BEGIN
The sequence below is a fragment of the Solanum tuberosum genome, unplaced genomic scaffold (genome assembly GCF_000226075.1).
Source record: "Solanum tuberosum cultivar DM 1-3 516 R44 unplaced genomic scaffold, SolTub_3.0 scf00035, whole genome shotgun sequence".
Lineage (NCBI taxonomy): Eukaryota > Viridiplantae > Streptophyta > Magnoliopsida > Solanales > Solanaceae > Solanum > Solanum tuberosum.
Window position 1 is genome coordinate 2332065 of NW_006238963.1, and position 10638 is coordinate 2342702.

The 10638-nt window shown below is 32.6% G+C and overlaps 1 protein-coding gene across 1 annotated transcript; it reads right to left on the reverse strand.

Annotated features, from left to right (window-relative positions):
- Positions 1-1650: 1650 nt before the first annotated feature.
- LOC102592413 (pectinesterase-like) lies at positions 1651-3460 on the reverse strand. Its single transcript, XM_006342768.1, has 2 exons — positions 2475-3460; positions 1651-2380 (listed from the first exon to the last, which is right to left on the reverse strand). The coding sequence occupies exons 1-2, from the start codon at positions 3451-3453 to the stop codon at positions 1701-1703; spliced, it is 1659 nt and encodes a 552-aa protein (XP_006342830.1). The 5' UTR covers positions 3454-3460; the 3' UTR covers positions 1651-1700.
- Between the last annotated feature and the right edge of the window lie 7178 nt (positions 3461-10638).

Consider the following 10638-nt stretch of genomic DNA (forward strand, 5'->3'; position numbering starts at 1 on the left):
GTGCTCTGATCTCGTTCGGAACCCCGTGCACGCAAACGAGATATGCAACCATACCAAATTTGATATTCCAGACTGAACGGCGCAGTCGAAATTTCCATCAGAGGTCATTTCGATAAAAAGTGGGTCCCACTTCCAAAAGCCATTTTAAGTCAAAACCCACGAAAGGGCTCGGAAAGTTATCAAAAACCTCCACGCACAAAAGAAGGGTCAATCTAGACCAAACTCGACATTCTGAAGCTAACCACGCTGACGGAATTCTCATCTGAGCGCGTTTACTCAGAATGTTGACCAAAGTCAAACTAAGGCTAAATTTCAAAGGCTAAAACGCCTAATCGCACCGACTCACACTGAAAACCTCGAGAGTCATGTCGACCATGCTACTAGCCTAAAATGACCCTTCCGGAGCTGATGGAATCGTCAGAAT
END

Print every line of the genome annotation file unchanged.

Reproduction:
The sequence below is a fragment of the Solanum tuberosum genome, unplaced genomic scaffold (genome assembly GCF_000226075.1).
Source record: "Solanum tuberosum cultivar DM 1-3 516 R44 unplaced genomic scaffold, SolTub_3.0 scf00035, whole genome shotgun sequence".
Lineage (NCBI taxonomy): Eukaryota > Viridiplantae > Streptophyta > Magnoliopsida > Solanales > Solanaceae > Solanum > Solanum tuberosum.
Window position 1 is genome coordinate 2332065 of NW_006238963.1, and position 10638 is coordinate 2342702.

The 10638-nt window shown below is 32.6% G+C and overlaps 1 protein-coding gene across 1 annotated transcript; it reads right to left on the reverse strand.

Annotated features, from left to right (window-relative positions):
- Positions 1-1650: 1650 nt before the first annotated feature.
- LOC102592413 (pectinesterase-like) lies at positions 1651-3460 on the reverse strand. Its single transcript, XM_006342768.1, has 2 exons — positions 2475-3460; positions 1651-2380 (listed from the first exon to the last, which is right to left on the reverse strand). The coding sequence occupies exons 1-2, from the start codon at positions 3451-3453 to the stop codon at positions 1701-1703; spliced, it is 1659 nt and encodes a 552-aa protein (XP_006342830.1). The 5' UTR covers positions 3454-3460; the 3' UTR covers positions 1651-1700.
- Between the last annotated feature and the right edge of the window lie 7178 nt (positions 3461-10638).

Consider the following 10638-nt stretch of genomic DNA (forward strand, 5'->3'; position numbering starts at 1 on the left):
GTGCTCTGATCTCGTTCGGAACCCCGTGCACGCAAACGAGATATGCAACCATACCAAATTTGATATTCCAGACTGAACGGCGCAGTCGAAATTTCCATCAGAGGTCATTTCGATAAAAAGTGGGTCCCACTTCCAAAAGCCATTTTAAGTCAAAACCCACGAAAGGGCTCGGAAAGTTATCAAAAACCTCCACGCACAAAAGAAGGGTCAATCTAGACCAAACTCGACATTCTGAAGCTAACCACGCTGACGGAATTCTCATCTGAGCGCGTTTACTCAGAATGTTGACCAAAGTCAAACTAAGGCTAAATTTCAAAGGCTAAAACGCCTAATCGCACCGACTCACACTGAAAACCTCGAGAGTCATGTCGACCATGCTACTAGCCTAAAATGACCCTTCCGGAGCTGATGGAATCGTCAGAAT